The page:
Jack is Whack(y): On Investing in Block

Block is a great company. Multiple great businesses all tied together with plenty of future growth possibilities.

Jack is tough to discuss. People see whatever they want to. Bears see a crazy CEO who doesn’t care about maximizing shareholder value. Bulls see an eccentric CEO whose founded multiple billion dollar companies. What’s the truth? As in most situations, it lies in the middle. Let’s dive in.

Whack or Wacky?

A CEO not maximizing shareholder capital can be incredibly dangerous for investors. If they aren’t maximizing shareholder value, what are they maximizing? I think the concerns around Jack here stem from four different parts of Jack’s history.

First – as CEO of Twitter he publicly commented that he believed Twitter should be a protocol, not a company. Jack has always had an odd relationship with Twitter (founded the company, stepped down, came back, stepped down again). Nothing in his history as CEO of Twitter shows that he acted against shareholders. To me, this is more Jack being weird (different) and not a serious red flag as an investor. If Jack were acting on these thoughts, his actions as CEO would have been radically different.

Second – Jack’s love of Bitcoin. He considers it the most important place for him to work. I think this is an area where you need to track what Jack’s actions are. So far, I think Bitcoin has been a net positive for Block, allowing significant growth. At this point, Block has yet to deploy extensive resources here, with the bet on Bitcoin relatively small. Recent developments into hardware wallets, etc… could change that, but for now I think the Bitcoin bet has been a. small, b. net positive.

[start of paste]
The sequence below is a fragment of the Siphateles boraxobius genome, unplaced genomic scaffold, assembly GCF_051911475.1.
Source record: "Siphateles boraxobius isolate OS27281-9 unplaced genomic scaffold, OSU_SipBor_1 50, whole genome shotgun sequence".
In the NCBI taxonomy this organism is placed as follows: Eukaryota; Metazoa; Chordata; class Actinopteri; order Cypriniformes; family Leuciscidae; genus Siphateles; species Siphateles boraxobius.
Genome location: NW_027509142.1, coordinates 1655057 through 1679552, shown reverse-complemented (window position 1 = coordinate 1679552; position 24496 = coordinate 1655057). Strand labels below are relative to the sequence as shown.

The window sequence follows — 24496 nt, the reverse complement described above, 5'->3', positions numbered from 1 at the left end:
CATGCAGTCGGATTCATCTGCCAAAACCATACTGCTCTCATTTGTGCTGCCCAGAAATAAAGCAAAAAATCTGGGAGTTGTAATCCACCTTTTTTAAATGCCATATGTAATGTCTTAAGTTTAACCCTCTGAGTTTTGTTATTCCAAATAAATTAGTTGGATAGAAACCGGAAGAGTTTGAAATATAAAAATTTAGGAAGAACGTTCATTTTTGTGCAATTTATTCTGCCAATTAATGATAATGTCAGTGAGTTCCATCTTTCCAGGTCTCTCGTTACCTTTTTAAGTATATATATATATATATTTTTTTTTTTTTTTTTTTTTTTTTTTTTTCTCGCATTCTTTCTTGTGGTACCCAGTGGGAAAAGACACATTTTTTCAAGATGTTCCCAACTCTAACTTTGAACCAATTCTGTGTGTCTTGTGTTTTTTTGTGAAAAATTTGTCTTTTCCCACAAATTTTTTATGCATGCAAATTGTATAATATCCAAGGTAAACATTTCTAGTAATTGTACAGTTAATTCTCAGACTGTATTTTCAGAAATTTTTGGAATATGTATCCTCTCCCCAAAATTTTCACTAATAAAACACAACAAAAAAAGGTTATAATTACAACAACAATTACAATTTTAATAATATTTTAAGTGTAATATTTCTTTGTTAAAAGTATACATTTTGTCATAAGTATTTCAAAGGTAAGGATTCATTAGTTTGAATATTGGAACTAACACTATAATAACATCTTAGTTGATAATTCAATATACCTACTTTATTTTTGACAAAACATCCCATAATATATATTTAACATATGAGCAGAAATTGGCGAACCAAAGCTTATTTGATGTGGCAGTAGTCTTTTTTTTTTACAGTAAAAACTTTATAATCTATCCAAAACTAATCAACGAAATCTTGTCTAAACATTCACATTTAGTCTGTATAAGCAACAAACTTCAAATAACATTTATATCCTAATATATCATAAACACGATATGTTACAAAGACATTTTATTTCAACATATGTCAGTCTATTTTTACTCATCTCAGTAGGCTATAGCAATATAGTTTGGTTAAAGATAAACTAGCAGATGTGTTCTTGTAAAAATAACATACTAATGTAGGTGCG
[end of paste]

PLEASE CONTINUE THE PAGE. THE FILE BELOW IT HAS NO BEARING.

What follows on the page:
“I don’t think there’s anything more important in my lifetime to work on, and I don’t think there’s anything more enabling for people around the world.”

Jack Dorsey on Bitcoin

Third – Jack was highly involved in the Twitter train wreck. As the Twitter files have shown, Twitter is a bit of a mess. This isn’t a new development. Block has largely avoided this mess, but it is something I’ll be watching closely.

Fourth – capital allocation concerns. We have a track record of failed acquisitions for both Block and Twitter, yet the acquisitions keep coming for Block. From a meh start to a major Afterpay acquisition to Tidal, Block has made a number of major acquisitions with limited results. I’m a little torn on this because it does show the ambition to grow Block into something much more than it is, yet the results are meh at best. To me, this is the biggest worry.

I get why these quotes/capital allocation from Jack could scare investors. Jack has his messes. Jack is complicated. He’s not a war time CEO. He’s a builder. He loves optionality (one of the reasons I’m a fan). To me, he’s more wacky than whack. I completely understand anyone deciding not to take this risk, because Jack is a risk. The question is always, is the risk worth the reward? I think the risk is worth it, but Jack is a risk and I will limit my cost basis. The reality is Jack has founded and scaled two multi-billion dollar companies. If Jack didn’t have a rich history, I wouldn’t be investing in Block. I chose to trust people’s actions more than their words.

Jack Dorsey in the style of a graphic novel by Stable Diffusion

Author: fatbabyfunds